I found it took a little longer to glaze nicely but I wasn’t in a hurry . .. when the carrots were glazed, I tasted and added more honey and sprinkled toated sesame seeds on top.  Served with a nice fluffy rice (bet you thought I was going to say rabbit!) and boneless pork chops piccata.  I love anything with capers and the pork chops picatta were wonderful with this . . .  just pan saute in canola oil, and salt and pepper to taste.  When the chops are nicely browned on both sides, remove from the pan, add butter, lemon juice and a little white wine to reduce  . . . add the capers until nice and frothy, then added the pork chops on a low heat to cook just a little more . . . Serve on a warm platter and you’re good to go !!

PS, love reading your posts. . .
Best, Sunny

Recommended Wine Pairing
To maximize the wine pairing, think about a wine with a little sweetness (or a high level of ripeness) or one with some earthy minerality.  If paired with anything “picatta” (such as the pork chops recommended here, or my old favorite chicken picatta) you’ll find the highest satisfaction comes from a wine that reflects the tanginess of the white wine and lemon sauce, one that can stand up to the salty capers. Such a wine can be found in a cool-climate Sauvignon Blanc, though I think a dry (or off-dry) Riesling or other aromatic white (even an unoaked Chardonnay) would prove less prone to demand the center stage. Good bets – whites from the Loire, Alsace, Germany, Austria, or New Zealand.

Cheers!
Dave
www.DaveTheWineMerchant.com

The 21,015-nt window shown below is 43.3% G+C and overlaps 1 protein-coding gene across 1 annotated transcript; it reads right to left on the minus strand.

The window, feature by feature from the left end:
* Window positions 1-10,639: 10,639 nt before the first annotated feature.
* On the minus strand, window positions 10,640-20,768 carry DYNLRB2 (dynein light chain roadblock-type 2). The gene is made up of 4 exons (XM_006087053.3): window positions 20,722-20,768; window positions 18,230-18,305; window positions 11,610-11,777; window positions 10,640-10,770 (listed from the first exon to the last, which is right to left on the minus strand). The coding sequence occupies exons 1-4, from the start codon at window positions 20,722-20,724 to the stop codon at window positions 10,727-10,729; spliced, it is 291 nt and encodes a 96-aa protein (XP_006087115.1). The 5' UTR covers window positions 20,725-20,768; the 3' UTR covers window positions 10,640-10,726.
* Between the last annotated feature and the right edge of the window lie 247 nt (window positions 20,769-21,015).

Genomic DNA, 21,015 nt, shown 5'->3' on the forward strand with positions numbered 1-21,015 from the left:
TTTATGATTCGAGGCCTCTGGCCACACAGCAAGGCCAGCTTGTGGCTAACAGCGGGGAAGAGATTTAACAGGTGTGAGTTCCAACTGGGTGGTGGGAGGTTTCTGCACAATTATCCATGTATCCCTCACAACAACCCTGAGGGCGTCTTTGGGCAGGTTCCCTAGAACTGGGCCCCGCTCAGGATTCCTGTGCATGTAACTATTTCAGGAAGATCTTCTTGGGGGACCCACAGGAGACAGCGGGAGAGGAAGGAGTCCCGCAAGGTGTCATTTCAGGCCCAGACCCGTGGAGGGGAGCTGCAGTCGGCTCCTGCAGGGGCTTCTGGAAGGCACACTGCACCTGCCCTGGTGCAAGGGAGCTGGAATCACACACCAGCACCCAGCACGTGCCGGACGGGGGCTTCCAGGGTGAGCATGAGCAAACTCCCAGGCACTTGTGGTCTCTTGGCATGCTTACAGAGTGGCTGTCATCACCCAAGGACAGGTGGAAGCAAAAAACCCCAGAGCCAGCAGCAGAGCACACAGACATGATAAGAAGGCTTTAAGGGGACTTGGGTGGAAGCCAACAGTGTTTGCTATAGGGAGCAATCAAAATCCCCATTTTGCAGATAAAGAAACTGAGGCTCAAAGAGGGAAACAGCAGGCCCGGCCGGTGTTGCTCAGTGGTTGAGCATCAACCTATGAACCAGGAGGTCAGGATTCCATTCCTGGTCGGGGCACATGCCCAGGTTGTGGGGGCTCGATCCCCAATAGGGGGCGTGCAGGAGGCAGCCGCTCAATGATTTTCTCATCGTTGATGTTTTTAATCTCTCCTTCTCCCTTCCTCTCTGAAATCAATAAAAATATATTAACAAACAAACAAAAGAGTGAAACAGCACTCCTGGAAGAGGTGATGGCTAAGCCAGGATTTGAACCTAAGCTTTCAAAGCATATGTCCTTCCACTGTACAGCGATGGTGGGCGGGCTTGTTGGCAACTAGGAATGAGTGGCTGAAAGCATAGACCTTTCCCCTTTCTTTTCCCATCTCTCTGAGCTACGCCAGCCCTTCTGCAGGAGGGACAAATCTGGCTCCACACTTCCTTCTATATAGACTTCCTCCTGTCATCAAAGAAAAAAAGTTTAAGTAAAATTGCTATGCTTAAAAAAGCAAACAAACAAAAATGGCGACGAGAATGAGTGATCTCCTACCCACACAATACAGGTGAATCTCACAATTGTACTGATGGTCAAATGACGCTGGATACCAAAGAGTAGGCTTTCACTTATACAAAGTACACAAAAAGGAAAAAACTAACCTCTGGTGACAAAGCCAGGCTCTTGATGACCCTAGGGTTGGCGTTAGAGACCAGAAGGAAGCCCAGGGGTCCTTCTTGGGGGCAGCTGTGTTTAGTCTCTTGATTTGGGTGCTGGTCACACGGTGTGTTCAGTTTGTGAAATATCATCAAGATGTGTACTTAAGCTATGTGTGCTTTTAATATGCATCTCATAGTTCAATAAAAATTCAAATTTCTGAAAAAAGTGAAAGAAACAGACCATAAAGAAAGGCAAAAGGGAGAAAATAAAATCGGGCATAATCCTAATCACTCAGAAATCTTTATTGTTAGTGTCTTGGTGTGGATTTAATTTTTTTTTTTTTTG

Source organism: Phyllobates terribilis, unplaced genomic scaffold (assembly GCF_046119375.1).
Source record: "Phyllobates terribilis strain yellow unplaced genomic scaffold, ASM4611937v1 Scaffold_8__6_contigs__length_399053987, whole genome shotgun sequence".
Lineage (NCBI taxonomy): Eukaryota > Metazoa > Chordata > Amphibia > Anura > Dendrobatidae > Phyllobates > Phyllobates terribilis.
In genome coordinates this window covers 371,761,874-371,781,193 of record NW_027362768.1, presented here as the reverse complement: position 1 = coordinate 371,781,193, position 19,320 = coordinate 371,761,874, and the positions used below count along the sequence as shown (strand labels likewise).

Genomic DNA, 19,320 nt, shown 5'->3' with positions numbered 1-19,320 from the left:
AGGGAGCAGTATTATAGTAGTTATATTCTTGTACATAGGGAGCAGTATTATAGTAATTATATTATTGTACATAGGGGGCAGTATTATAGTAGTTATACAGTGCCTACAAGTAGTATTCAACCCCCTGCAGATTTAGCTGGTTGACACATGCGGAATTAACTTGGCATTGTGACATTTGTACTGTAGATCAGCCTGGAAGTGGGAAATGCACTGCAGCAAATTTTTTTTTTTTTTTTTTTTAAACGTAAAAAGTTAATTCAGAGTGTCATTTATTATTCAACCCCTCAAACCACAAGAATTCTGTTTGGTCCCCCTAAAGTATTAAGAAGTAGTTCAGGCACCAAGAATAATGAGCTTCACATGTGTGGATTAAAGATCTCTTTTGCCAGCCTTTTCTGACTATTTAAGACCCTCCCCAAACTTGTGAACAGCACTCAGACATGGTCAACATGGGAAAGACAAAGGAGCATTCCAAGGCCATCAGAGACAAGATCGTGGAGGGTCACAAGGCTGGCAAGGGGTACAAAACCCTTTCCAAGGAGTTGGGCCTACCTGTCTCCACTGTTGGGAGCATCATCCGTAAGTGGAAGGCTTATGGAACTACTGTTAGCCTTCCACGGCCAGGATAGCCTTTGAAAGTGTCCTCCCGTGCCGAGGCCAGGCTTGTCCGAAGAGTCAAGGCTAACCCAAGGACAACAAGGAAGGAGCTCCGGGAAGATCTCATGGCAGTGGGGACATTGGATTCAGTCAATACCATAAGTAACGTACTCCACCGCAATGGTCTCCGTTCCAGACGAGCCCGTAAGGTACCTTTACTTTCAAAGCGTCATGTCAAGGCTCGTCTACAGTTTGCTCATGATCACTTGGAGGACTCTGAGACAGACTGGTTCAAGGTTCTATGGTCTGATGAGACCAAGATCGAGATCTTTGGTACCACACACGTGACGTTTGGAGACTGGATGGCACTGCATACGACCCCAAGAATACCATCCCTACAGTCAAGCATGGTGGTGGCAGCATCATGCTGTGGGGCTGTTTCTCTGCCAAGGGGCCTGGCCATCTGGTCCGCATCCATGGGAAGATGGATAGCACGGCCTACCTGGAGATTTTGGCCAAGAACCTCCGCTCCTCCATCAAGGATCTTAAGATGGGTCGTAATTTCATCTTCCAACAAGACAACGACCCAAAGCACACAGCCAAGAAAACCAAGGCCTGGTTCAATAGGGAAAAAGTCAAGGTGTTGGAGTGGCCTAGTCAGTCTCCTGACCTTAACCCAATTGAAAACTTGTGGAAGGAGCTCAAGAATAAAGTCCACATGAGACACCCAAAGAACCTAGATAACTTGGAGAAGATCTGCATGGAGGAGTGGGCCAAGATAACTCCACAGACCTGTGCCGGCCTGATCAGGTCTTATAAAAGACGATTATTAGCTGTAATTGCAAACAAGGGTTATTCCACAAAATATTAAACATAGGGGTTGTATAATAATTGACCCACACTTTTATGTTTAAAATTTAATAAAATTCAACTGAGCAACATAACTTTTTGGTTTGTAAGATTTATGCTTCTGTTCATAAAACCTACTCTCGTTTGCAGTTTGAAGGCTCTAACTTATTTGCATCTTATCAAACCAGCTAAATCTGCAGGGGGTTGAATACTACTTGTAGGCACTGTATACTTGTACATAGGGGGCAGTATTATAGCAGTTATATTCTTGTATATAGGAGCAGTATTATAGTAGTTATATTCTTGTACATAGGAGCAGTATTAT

Nacho Mama Surprise – Guest post

Part of my meandering career path found me in Chicago for several years, where I came across a direct marketing wiz named Elizabeth “Sunny” Heyer.   Little did I know she was also known as Naco Mama.  Here’s why.

Here’s a different take on nachos . . .  I used to make this when I lived in Boulder . . .from leftovers initially.  Take a baking dish and line with refried beans – a thin layer . . . then make ‘stripes’ across the beans using everything and anything that’s left over.  We started with a small piece of steak from a doggy bag, sliced, it made our first stripe.  Then we laid down some slices of leftover chicken next to it, then a stripe of sour cream, then a stripe of salsa, then some chopped veggies (any kind will do), and then… you get the drift!! One layer was different types of olives, then peppers – roasted or chili . . . depends on your taste. Once we added a stripe of rice and topped the whole dish with shredded jack cheese.  It’s fast, easy and you can put anything in it . . . I added cubed tofu to the rice and no one was the wiser – given that it was a meat eating, sprout stompin’ crowd.

Pop it in a 400 degree oven for about 20 minutes and serve with chips on the side . . . or spoon it directly into the mouth. . .  I named it ‘Nacho Momma Surprise’  and it became a huge hit at parties . . .

I always had it with wine. . . but it goes well with beer too!

Thanks Sunny!
Dave
www.DaveTheWineMerchant.com